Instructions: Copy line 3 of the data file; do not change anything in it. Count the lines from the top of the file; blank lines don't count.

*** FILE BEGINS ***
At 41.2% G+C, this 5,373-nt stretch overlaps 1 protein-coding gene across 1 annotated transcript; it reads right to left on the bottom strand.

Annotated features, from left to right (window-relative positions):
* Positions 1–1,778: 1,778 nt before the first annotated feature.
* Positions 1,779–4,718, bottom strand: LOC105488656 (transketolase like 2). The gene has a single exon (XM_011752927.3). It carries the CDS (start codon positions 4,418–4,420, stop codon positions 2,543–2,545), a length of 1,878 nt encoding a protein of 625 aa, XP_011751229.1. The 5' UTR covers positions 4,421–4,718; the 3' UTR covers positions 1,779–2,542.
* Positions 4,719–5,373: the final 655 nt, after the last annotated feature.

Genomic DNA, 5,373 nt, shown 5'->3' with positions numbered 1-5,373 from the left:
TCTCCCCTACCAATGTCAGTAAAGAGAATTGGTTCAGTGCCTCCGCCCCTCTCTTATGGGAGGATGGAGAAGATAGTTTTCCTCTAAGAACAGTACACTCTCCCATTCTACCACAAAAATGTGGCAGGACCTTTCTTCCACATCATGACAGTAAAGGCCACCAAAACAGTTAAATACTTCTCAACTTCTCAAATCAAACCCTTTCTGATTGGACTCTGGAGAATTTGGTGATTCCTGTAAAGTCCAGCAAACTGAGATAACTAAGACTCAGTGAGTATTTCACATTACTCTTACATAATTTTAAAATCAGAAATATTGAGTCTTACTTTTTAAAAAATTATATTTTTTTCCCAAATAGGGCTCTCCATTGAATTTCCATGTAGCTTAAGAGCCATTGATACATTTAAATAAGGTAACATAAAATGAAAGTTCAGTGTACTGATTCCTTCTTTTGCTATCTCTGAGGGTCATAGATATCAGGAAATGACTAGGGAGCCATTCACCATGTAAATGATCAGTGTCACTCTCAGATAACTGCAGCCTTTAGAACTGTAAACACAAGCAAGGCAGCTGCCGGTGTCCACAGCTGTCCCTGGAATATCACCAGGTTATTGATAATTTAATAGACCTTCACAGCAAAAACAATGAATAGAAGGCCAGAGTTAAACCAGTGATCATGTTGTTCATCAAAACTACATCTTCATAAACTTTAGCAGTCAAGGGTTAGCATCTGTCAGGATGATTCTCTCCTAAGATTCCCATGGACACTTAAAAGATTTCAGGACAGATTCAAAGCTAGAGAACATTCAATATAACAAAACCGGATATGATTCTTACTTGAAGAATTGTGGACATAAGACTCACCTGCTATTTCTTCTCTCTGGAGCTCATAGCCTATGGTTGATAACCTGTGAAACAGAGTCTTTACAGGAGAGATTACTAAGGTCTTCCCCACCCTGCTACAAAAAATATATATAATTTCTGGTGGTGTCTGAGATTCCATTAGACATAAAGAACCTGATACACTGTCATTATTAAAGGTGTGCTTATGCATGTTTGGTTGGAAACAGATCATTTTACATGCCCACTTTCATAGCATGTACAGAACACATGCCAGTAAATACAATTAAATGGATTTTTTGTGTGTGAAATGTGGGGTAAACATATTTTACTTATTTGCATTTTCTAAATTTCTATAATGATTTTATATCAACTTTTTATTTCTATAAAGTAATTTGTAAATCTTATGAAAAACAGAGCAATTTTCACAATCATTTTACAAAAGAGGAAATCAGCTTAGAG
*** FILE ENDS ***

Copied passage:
* Positions 1–1,778: 1,778 nt before the first annotated feature.